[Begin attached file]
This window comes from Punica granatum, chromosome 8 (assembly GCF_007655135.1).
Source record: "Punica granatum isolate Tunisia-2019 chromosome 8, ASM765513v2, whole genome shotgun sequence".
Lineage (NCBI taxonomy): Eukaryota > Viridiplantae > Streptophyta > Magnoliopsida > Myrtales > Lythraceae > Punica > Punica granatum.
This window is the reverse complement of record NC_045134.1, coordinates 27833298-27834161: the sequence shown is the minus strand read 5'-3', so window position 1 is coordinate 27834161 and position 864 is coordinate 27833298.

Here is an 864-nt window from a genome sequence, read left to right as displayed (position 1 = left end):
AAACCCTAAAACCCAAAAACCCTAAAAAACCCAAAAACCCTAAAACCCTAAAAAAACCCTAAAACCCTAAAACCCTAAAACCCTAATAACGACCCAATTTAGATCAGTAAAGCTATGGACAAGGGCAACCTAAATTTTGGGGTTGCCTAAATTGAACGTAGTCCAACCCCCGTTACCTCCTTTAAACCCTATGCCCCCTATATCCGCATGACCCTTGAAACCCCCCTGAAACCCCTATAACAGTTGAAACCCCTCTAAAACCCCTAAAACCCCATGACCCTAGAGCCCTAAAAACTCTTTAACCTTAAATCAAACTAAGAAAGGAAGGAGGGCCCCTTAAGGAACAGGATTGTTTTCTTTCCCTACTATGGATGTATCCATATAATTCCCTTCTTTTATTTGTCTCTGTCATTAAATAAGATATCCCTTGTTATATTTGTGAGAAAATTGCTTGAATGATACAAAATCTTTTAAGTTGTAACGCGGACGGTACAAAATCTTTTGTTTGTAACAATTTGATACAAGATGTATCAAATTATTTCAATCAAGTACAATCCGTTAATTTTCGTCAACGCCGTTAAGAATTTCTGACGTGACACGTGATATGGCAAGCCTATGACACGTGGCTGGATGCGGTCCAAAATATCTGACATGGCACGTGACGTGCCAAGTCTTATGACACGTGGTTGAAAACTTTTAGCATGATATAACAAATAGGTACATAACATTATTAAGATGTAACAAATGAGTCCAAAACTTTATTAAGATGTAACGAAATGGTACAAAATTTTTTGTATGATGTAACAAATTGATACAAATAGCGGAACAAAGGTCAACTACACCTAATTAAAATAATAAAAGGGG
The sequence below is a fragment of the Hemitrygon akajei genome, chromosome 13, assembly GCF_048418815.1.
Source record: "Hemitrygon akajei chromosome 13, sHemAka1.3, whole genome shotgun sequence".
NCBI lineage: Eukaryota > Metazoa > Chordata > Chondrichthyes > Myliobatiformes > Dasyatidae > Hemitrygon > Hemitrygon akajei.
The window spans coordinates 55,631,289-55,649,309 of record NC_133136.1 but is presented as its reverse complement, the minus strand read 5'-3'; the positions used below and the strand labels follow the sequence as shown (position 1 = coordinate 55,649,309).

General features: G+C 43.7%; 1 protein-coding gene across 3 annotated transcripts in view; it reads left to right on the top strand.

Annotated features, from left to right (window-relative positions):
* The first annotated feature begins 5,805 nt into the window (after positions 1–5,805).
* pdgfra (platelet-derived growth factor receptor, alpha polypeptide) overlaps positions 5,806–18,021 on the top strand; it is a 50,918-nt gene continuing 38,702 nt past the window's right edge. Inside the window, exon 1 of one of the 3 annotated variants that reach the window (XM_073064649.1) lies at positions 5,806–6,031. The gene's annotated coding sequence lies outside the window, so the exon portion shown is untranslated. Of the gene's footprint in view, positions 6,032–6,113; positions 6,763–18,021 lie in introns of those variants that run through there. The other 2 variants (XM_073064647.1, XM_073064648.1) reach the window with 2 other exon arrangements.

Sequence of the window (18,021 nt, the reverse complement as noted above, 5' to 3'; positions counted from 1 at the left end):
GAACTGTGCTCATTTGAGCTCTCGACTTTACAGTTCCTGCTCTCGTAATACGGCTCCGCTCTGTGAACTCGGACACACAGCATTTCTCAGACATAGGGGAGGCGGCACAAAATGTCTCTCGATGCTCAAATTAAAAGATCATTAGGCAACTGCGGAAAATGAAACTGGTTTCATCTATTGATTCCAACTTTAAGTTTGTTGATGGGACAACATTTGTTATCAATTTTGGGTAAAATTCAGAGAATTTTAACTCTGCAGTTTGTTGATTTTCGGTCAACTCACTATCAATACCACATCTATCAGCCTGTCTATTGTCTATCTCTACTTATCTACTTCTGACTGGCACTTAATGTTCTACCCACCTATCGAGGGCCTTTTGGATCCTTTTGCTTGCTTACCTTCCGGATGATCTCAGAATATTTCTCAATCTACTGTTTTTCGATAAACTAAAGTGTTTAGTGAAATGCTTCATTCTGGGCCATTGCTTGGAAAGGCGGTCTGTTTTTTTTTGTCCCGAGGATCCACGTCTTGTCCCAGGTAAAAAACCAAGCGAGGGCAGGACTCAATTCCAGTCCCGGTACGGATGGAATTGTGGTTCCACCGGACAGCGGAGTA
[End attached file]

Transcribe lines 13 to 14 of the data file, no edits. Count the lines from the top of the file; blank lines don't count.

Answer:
* The first annotated feature begins 5,805 nt into the window (after positions 1–5,805).
* pdgfra (platelet-derived growth factor receptor, alpha polypeptide) overlaps positions 5,806–18,021 on the top strand; it is a 50,918-nt gene continuing 38,702 nt past the window's right edge. Inside the window, exon 1 of one of the 3 annotated variants that reach the window (XM_073064649.1) lies at positions 5,806–6,031. The gene's annotated coding sequence lies outside the window, so the exon portion shown is untranslated. Of the gene's footprint in view, positions 6,032–6,113; positions 6,763–18,021 lie in introns of those variants that run through there. The other 2 variants (XM_073064647.1, XM_073064648.1) reach the window with 2 other exon arrangements.